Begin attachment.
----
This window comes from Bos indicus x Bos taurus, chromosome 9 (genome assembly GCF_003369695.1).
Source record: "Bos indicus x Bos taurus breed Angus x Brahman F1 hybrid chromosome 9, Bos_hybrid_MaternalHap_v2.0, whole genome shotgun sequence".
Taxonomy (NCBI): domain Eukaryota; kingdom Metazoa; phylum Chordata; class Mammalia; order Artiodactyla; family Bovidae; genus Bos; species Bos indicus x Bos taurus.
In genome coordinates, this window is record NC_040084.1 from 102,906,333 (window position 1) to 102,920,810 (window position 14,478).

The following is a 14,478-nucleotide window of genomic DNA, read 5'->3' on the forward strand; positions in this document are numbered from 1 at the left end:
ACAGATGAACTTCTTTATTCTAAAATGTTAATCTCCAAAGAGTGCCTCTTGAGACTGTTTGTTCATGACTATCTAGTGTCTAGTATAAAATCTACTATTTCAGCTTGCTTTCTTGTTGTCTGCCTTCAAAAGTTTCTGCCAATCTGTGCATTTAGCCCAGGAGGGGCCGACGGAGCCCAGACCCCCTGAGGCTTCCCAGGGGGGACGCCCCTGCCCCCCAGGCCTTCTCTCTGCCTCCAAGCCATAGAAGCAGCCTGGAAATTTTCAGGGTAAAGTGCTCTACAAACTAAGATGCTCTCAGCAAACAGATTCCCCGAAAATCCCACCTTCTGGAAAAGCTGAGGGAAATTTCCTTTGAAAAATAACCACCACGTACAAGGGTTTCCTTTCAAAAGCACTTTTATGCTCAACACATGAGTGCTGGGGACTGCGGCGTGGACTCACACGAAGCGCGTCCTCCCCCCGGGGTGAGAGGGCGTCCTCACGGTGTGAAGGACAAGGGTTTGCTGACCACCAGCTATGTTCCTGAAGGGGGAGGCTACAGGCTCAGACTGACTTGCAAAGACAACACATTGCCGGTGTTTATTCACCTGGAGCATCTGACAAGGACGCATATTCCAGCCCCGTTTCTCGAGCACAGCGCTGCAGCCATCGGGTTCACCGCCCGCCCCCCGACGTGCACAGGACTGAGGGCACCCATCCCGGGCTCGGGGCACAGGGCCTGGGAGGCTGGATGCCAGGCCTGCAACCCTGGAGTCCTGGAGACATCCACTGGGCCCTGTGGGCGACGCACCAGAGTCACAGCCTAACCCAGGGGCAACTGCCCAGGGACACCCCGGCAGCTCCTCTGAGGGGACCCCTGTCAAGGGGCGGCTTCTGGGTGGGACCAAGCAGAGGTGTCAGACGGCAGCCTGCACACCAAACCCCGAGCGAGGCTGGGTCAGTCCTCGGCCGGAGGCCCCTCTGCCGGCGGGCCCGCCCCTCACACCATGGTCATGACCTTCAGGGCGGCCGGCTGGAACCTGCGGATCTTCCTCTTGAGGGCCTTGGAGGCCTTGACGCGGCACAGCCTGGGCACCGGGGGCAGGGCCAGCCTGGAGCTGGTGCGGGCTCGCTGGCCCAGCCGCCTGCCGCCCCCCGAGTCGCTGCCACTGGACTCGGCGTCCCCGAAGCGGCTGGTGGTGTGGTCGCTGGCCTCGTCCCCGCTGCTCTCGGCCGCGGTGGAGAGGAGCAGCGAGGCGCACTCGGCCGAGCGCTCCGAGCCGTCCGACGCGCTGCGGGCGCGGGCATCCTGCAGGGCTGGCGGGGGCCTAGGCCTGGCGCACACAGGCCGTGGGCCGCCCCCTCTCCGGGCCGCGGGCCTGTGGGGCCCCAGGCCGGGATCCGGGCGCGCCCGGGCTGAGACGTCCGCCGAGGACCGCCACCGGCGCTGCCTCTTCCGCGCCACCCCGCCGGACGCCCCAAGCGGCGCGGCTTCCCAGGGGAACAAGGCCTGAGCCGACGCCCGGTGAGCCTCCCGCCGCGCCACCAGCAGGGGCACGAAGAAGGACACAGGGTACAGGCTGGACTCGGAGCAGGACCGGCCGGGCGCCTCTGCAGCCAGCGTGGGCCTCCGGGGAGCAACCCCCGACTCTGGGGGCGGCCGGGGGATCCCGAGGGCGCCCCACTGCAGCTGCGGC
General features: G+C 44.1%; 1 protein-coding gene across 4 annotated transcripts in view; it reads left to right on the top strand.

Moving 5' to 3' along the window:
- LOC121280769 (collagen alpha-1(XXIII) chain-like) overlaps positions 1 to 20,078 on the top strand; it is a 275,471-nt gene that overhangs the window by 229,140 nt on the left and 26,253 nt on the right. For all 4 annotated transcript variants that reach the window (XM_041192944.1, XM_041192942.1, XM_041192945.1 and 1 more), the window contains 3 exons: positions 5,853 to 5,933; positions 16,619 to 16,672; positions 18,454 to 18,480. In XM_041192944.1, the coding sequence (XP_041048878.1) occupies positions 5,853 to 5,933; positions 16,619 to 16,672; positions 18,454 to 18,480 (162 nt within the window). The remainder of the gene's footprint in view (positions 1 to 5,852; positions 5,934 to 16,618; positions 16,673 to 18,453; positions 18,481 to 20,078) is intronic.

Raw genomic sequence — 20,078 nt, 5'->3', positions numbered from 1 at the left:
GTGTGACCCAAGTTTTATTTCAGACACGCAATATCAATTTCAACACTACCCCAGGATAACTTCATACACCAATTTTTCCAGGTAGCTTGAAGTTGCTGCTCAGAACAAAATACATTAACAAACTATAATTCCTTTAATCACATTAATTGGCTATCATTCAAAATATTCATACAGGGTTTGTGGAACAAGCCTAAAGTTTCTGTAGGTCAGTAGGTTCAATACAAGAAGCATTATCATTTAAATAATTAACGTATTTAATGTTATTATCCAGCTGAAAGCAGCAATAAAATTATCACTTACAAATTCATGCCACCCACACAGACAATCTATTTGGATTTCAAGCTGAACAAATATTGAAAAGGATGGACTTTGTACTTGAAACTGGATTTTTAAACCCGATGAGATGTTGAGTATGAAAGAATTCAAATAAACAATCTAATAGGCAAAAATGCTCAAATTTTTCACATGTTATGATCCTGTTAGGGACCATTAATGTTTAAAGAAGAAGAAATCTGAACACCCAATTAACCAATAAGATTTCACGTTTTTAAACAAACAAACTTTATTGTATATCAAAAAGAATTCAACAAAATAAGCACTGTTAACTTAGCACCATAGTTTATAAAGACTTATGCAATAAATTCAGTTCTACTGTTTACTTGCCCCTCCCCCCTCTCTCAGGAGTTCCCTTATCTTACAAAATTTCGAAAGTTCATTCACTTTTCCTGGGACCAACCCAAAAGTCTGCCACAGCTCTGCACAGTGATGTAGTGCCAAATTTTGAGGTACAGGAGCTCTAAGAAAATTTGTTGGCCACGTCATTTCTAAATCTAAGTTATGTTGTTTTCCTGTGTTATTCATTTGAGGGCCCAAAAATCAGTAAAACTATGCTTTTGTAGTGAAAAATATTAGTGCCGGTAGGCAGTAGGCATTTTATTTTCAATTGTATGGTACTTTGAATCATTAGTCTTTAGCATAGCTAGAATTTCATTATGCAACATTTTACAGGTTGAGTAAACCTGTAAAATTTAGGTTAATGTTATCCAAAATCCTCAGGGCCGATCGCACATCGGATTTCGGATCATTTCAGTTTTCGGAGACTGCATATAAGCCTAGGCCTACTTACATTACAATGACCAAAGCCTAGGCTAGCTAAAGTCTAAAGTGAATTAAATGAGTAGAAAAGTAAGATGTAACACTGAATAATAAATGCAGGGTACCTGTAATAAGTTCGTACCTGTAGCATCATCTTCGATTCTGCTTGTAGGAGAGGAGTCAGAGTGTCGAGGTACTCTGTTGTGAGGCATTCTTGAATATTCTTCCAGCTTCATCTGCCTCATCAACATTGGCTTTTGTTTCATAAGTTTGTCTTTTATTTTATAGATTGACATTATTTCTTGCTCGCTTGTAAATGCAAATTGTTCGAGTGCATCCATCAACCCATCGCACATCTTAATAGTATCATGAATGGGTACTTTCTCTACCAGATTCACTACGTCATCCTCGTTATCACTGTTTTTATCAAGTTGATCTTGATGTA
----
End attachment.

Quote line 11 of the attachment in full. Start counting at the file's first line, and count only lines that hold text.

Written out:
GTGTGACCCAAGTTTTATTTCAGACACGCAATATCAATTTCAACACTACCCCAGGATAACTTCATACACCAATTTTTCCAGGTAGCTTGAAGTTGCTGCTCAGAACAAAATACATTAACAAACTATAATTCCTTTAATCACATTAATTGGCTATCATTCAAAATATTCATACAGGGTTTGTGGAACAAGCCTAAAGTTTCTGTAGGTCAGTAGGTTCAATACAAGAAGCATTATCATTTAAATAATTAACGTATTTAATGTTATTATCCAGCTGAAAGCAGCAATAAAATTATCACTTACAAATTCATGCCACCCACACAGACAATCTATTTGGATTTCAAGCTGAACAAATATTGAAAAGGATGGACTTTGTACTTGAAACTGGATTTTTAAACCCGATGAGATGTTGAGTATGAAAGAATTCAAATAAACAATCTAATAGGCAAAAATGCTCAAATTTTTCACATGTTATGATCCTGTTAGGGACCATTAATGTTTAAAGAAGAAGAAATCTGAACACCCAATTAACCAATAAGATTTCACGTTTTTAAACAAACAAACTTTATTGTATATCAAAAAGAATTCAACAAAATAAGCACTGTTAACTTAGCACCATAGTTTATAAAGACTTATGCAATAAATTCAGTTCTACTGTTTACTTGCCCCTCCCCCCTCTCTCAGGAGTTCCCTTATCTTACAAAATTTCGAAAGTTCATTCACTTTTCCTGGGACCAACCCAAAAGTCTGCCACAGCTCTGCACAGTGATGTAGTGCCAAATTTTGAGGTACAGGAGCTCTAAGAAAATTTGTTGGCCACGTCATTTCTAAATCTAAGTTATGTTGTTTTCCTGTGTTATTCATTTGAGGGCCCAAAAATCAGTAAAACTATGCTTTTGTAGTGAAAAATATTAGTGCCGGTAGGCAGTAGGCATTTTATTTTCAATTGTATGGTACTTTGAATCATTAGTCTTTAGCATAGCTAGAATTTCATTATGCAACATTTTACAGGTTGAGTAAACCTGTAAAATTTAGGTTAATGTTATCCAAAATCCTCAGGGCCGATCGCACATCGGATTTCGGATCATTTCAGTTTTCGGAGACTGCATATAAGCCTAGGCCTACTTACATTACAATGACCAAAGCCTAGGCTAGCTAAAGTCTAAAGTGAATTAAATGAGTAGAAAAGTAAGATGTAACACTGAATAATAAATGCAGGGTACCTGTAATAAGTTCGTACCTGTAGCATCATCTTCGATTCTGCTTGTAGGAGAGGAGTCAGAGTGTCGAGGTACTCTGTTGTGAGGCATTCTTGAATATTCTTCCAGCTTCATCTGCCTCATCAACATTGGCTTTTGTTTCATAAGTTTGTCTTTTATTTTATAGATTGACATTATTTCTTGCTCGCTTGTAAATGCAAATTGTTCGAGTGCATCCATCAACCCATCGCACATCTTAATAGTATCATGAATGGGTACTTTCTCTACCAGATTCACTACGTCATCCTCGTTATCACTGTTTTTATCAAGTTGATCTTGATGTA